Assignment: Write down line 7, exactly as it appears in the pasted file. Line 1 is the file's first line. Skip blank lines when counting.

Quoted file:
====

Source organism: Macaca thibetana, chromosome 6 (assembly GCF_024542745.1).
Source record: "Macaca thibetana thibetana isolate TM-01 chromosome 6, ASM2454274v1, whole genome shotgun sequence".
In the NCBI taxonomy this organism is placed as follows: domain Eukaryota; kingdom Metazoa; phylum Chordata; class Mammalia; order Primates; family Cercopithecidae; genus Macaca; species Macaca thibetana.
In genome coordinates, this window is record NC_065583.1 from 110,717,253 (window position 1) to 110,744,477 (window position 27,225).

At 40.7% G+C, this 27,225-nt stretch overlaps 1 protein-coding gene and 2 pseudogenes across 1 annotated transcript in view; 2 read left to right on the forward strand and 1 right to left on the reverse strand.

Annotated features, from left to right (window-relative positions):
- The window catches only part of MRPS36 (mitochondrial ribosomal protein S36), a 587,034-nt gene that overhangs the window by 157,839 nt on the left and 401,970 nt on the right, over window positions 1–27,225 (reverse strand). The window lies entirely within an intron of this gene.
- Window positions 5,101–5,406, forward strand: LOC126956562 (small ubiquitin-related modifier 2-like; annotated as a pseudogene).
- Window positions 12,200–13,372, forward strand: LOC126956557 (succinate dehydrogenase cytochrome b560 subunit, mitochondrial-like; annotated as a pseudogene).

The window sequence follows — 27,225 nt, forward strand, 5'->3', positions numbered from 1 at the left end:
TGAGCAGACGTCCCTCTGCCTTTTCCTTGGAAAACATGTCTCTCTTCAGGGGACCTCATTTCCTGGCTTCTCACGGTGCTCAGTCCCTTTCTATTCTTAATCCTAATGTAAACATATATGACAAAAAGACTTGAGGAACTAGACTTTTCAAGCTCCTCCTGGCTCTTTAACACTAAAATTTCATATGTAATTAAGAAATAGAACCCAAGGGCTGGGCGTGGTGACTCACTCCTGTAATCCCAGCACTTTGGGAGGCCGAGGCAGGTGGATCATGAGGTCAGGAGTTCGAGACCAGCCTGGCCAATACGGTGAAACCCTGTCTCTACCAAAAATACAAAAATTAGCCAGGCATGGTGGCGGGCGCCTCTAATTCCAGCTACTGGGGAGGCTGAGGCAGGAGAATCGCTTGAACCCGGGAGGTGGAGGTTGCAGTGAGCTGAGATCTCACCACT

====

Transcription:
- The window catches only part of MRPS36 (mitochondrial ribosomal protein S36), a 587,034-nt gene that overhangs the window by 157,839 nt on the left and 401,970 nt on the right, over window positions 1–27,225 (reverse strand). The window lies entirely within an intron of this gene.